Lund v. City of Rockford, No. 19-1945 (7th Cir. 2020)Annotate this Case
Lund, a reporter for the Rockford Scanner, heard, by police scanner, of multiple traffic stops in Midtown. He did not have a driver’s license, so he rode a motorized bicycle to Midtown to take photographs. He suspected a prostitution sting operation. An officer noticed Lund and radioed the team. Officers Welsh and Campbell knew of Lund's previous anti‐police speech. They directed Lund to “move on.” Lund asked if he was breaking any laws. Campbell informed him that he was not, but that his continued presence would constitute obstruction of a police detail and result in arrest. Lund started his bicycle and called out, loudly, “goodbye officers.” Concerned that Lund might post pictures on social media while the sting operation was ongoing and create a danger for unarmed undercover officers, the officers followed Lund and arrested him for driving the wrong way on a one‐way street, operating a vehicle without insurance, obstructing a police officer, felony aggravated driving on a revoked license, and operating a motor vehicle without a valid drivers’ license. News stories listed Lund’s name as an arrestee in the prostitution sting.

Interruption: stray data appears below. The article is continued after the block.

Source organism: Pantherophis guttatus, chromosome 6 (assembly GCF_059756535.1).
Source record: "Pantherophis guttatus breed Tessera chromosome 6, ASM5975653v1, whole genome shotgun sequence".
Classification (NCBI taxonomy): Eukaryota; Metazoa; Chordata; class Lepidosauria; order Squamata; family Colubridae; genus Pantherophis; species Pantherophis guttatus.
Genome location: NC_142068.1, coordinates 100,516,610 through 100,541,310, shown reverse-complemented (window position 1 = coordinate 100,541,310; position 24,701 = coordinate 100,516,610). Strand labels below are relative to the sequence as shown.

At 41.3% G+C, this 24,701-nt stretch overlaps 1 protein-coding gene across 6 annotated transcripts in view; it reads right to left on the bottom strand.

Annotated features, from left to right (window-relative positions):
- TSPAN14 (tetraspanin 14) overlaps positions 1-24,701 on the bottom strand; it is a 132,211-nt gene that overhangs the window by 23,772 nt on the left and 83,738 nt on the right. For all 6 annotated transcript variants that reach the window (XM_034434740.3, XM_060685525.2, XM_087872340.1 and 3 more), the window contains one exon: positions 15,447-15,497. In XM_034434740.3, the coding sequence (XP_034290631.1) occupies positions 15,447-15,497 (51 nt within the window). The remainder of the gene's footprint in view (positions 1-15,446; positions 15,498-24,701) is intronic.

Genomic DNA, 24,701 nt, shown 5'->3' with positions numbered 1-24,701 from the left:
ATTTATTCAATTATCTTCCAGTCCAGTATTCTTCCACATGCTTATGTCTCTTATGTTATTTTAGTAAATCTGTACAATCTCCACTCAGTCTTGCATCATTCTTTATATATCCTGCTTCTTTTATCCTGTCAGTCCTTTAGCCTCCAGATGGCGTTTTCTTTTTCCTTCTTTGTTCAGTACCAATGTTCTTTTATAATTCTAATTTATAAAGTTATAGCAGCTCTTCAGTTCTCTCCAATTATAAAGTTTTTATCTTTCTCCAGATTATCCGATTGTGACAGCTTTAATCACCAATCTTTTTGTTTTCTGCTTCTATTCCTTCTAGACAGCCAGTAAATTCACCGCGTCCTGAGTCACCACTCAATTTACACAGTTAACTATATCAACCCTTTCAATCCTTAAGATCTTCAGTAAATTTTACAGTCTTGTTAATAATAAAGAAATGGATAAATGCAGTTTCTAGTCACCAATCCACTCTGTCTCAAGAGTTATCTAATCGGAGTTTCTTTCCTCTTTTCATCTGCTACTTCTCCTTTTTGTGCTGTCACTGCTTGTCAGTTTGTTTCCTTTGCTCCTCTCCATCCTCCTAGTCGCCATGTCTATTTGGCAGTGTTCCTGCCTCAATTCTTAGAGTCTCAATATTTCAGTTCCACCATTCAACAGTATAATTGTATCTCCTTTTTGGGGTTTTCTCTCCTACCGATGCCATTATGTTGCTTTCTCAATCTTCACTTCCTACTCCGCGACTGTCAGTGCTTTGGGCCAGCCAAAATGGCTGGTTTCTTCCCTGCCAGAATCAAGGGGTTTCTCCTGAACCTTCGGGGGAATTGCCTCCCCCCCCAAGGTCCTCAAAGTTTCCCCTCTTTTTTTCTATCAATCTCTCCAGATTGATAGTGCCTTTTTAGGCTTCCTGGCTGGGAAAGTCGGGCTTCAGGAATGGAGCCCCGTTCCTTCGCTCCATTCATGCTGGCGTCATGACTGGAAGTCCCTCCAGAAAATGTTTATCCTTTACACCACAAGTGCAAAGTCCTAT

The charges against Lund were dismissed. Lund sued the officers and the city under 42 U.S.C. 1983. The Seventh Circuit affirmed summary judgment for the defendants on First Amendment retaliation and malicious prosecution under Illinois law, citing the Supreme Court’s intervening "Nieves" (2019) holding, that, in most cases, probable cause to arrest defeats a claim of retaliatory arrest. There was probable cause to arrest Lund.